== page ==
Green Fire Retardants for Structural Timber

Pyrolysis of Structural Timber

When a timber section subject to fire undergoes the pyrolysis mechanism described here, then the section will become subject to two weakening conditions which will reduce the strength capacitance of the section. As it is presumed that the charred section of the timber carries no load, the lengthening pyrolysis process effectively reduces the area of timber cross-section actively carring loads. This means an increase in the stress carried by the uncharred section. Although it is almost impossible to accurately predict the charring rate of the timber in each place due to fluctuations in heat flux, the accepted value is 0.6mm/min.

The second process through which the section loses strength is the loss of load-carrying capacity of the uncharred timber due to prolongued exposure to heat. This has been investigated in depth by Kollman & Cote (41).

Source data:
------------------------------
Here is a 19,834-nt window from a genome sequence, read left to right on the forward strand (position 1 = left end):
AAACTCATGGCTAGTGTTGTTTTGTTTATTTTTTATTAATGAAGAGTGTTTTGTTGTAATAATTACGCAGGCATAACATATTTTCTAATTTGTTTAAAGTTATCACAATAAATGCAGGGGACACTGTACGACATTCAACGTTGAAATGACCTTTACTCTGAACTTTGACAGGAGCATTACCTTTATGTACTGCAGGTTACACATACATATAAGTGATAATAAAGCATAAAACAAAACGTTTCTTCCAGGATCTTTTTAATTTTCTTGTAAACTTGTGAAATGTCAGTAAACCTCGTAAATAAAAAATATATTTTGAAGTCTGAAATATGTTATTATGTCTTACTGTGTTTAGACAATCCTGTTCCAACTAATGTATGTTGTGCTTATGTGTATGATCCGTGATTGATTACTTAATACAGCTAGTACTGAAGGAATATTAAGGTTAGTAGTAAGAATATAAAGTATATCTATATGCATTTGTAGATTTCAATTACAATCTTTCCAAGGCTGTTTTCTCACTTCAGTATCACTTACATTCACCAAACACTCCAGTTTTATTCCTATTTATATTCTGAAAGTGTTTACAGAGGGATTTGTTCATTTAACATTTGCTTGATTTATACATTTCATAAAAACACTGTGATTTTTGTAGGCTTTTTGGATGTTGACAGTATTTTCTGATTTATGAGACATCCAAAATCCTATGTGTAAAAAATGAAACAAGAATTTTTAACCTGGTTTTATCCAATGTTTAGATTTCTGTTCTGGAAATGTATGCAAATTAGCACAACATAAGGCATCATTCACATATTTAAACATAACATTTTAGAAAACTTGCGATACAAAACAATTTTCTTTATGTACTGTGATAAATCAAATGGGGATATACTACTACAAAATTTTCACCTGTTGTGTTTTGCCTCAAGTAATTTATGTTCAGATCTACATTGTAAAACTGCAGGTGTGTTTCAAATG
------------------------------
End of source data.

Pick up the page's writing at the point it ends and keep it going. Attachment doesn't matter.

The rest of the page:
These graphs, from Fire Performance of Timber Construction (20) show the reduction in strength that a timber section undergoes with temperature.

Connection Failure

Another possible reason for failure in structural timber, or even collapse of an entire timber-frame building in fire is failure of the joints caused by a weakening of the embedment strength. It is recognised that metallic connections such as bolts and nails could be susceptible to changes in the lignin matrix even at low temperatures. The graph on the right (Moss P, Buchanan A, Fragiacomo M & Austruy C 42) shows the decrease of embedment strength with temperature.